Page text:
The term “latte liberal” eclipsed its predecessor, “limousine liberal,” years ago. The phrase is used, usually by conservatives, to describe lefties who profess to care about the poor from the comfort of a cushy, privileged perch, where presumably, they are sipping a foamy mug of steamed milk.
But the political lexicon is always evolving, and last night, at a rally in Louisiana for President Trump, Sen. John Neely Kennedy (R-La.) introduced a new-new label to slap on those out-of-touch elites. “I stand before you tonight a proud Deplorable,” Kennedy said, using the descriptor that Hillary Clinton famously employed for Trump supporters in the 2016 campaign — one that the Trumpers have since proudly adopted. “Unlike some of the folks in Washington, D.C. — I’m talking about the ‘cultured,’ cosmopolitan, goat’s milk latte-drinking, avocado toast-eating insider’s elite — as a Deplorable, I believe that everybody counts.”
So Kennedy added a new flourish to an old phrase, conjuring up an imaginary coffee shop order that’s even fancier than a regular old latte — this is one that swaps in (gasp!) goat’s milk for the usual dairy. First of all, senator, goat-milk lattes aren’t really a huge thing. Now, if he had instead dropped a reference to an oat milk latte, he would be slightly closer to tapping into the cool-kid zeitgeist.
In 2014, former House speaker Newt Gingrich used a similarly foamy metaphor when he mocked Bill de Blasio’s “small-soy latte liberalism” after the New York mayor promoted a tax plan that he said would raise taxes only by the cost of a steamed-milk drink at Starbucks.
And Kennedy’s invocation of avocado toast was also an … interesting one. That particular dish has become all but synonymous with millennials since it rose to Instagram-fueled popularity more than five years ago. The younger generation’s collective obsession with it was famously singled out as the reason they can’t afford to buy homes today (never mind bigger factors like rising prices and stagnating wages). But it’s pretty much gone mainstream now (ok, boomer?): It’s even on the menu at the Cheesecake Factory.
Politicians, particularly those on the right, have long used food metaphors to smear their opponents. “Safire’s Political Dictionary” notes a few of these. “The ‘wine and cheese set’ and the ‘brie and chablis set’ ” marked the 1980 third-party campaign of John Anderson, William Safire noted. “A generation later,” he wrote. “The set was derogated as the ‘chardonnay-sipping, bicoastal hipster crowd.’ ”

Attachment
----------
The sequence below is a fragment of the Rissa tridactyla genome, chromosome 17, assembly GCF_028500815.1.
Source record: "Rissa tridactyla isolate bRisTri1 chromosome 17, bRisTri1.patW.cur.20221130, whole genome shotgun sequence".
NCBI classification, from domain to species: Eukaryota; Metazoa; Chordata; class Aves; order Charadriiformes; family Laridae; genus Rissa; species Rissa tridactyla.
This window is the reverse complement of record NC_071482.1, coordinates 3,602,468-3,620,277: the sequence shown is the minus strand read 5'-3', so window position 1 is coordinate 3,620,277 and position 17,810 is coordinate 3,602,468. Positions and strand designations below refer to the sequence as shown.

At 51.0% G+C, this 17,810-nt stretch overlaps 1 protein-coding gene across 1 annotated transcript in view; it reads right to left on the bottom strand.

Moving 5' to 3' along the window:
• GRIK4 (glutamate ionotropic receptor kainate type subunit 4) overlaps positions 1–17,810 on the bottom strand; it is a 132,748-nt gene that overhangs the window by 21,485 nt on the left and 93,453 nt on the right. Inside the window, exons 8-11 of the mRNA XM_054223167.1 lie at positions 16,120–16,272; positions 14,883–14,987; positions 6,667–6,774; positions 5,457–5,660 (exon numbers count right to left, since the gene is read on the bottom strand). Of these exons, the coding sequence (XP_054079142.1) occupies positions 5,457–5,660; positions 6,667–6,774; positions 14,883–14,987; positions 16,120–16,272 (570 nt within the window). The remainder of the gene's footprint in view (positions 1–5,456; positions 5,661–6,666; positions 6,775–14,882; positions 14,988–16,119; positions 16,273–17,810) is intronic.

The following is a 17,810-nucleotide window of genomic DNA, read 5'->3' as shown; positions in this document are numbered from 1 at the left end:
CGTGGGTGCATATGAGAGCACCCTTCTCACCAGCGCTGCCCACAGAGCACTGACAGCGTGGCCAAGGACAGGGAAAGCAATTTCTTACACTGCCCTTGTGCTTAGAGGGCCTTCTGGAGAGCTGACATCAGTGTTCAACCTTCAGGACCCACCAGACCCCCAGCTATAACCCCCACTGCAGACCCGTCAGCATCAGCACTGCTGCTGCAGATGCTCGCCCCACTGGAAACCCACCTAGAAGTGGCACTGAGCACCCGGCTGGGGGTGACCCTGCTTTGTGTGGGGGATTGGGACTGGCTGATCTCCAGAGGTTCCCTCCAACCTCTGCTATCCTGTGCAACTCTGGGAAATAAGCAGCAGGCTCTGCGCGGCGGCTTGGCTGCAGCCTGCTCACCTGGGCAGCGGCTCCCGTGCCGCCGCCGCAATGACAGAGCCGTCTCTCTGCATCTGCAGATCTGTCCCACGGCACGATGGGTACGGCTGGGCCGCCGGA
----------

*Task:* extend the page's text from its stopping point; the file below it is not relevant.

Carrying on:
Former senator Fred D. Thomson (R-Tenn.) even brought the 1980s phrase back in 2008, when he used it to decry those attacking Sarah Palin when she was the Republican vice presidential candidate. “They are now parachuting in dozens of warriors and investigators and scandal-mongerers and representatives of cable networks, all into Alaska to turn over every rock they can find,” he said at a rally in Virginia. “I hope they brought their own Brie and Chablis with them!” The crowd, per the Wall Street Journal, ate it up.
And who can forget the way conservatives dunked on President Barack Obama for talking about the price of arugula during the 2008 race? The leafy green became shorthand for the then-candidate’s perceived aloofness and urbanity.
The food-shaming phenomenon isn’t unique to U.S. politics: The French have their gauche caviar (the caviar left) and the Brits their champagne socialists, or as they’re sometimes called, Bollinger Bolsheviks, a reference to a pricey, bubbly quaff.
Food has the power to make profound distinctions, notes Diana Mutz, a political science professor at the University of Pennsylvania’s Annenberg School for Communication. She says politicians and others who use these labels often do so to “otherize” their opponents. “It’s a way to draw lines between themselves and others — which is a shame, really,” she says. “But these kinds of things do the trick when they are trying to differentiate and divide.”
Mutz says Kennedy’s comments can be seen as a knock on economic elites who presumably have enough money to pay a premium for fancy restaurant items. But there’s also a tendency among conservatives, according to her research on latte consumption across the political spectrum, to shun what they view as foreign products. (Lattes are from Italy; avocado toast has its origins in Australia).
She seized on Kennedy’s reference to goat milk as particularly interesting. She conducted an experiment several years ago in which people were shown a newspaper article about immigration policy. In some versions of the story, immigrants were described as eating chicken wings and mozzarella sticks; in other versions, they are eating spicy goat meat.
Readers, Mutz says, were more sympathetic to the people consuming what they saw as all-American-style dishes. “If they were eating goat,” she says, “they wanted to throw them all out.”
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